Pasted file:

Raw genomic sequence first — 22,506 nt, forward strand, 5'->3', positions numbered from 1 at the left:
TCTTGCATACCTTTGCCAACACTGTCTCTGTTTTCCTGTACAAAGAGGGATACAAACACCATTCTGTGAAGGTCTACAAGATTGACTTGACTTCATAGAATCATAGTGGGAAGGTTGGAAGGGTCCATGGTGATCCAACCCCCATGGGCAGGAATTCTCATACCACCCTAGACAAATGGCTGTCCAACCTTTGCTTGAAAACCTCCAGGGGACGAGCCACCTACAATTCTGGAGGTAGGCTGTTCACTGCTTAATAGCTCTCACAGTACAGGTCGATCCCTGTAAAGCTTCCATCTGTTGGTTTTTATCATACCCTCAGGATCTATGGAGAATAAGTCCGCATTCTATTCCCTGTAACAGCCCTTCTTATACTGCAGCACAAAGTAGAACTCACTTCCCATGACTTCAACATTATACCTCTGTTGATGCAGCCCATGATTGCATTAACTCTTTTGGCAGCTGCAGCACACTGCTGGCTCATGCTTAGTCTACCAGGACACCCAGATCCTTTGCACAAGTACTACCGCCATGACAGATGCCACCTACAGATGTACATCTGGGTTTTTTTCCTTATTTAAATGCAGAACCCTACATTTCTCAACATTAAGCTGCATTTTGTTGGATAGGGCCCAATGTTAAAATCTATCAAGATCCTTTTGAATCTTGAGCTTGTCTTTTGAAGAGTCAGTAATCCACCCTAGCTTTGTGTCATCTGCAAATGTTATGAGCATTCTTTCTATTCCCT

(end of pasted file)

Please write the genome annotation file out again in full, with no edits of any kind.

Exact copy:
Raw genomic sequence first — 22,506 nt, forward strand, 5'->3', positions numbered from 1 at the left:
TCTTGCATACCTTTGCCAACACTGTCTCTGTTTTCCTGTACAAAGAGGGATACAAACACCATTCTGTGAAGGTCTACAAGATTGACTTGACTTCATAGAATCATAGTGGGAAGGTTGGAAGGGTCCATGGTGATCCAACCCCCATGGGCAGGAATTCTCATACCACCCTAGACAAATGGCTGTCCAACCTTTGCTTGAAAACCTCCAGGGGACGAGCCACCTACAATTCTGGAGGTAGGCTGTTCACTGCTTAATAGCTCTCACAGTACAGGTCGATCCCTGTAAAGCTTCCATCTGTTGGTTTTTATCATACCCTCAGGATCTATGGAGAATAAGTCCGCATTCTATTCCCTGTAACAGCCCTTCTTATACTGCAGCACAAAGTAGAACTCACTTCCCATGACTTCAACATTATACCTCTGTTGATGCAGCCCATGATTGCATTAACTCTTTTGGCAGCTGCAGCACACTGCTGGCTCATGCTTAGTCTACCAGGACACCCAGATCCTTTGCACAAGTACTACCGCCATGACAGATGCCACCTACAGATGTACATCTGGGTTTTTTTCCTTATTTAAATGCAGAACCCTACATTTCTCAACATTAAGCTGCATTTTGTTGGATAGGGCCCAATGTTAAAATCTATCAAGATCCTTTTGAATCTTGAGCTTGTCTTTTGAAGAGTCAGTAATCCACCCTAGCTTTGTGTCATCTGCAAATGTTATGAGCATTCTTTCTATTCCCT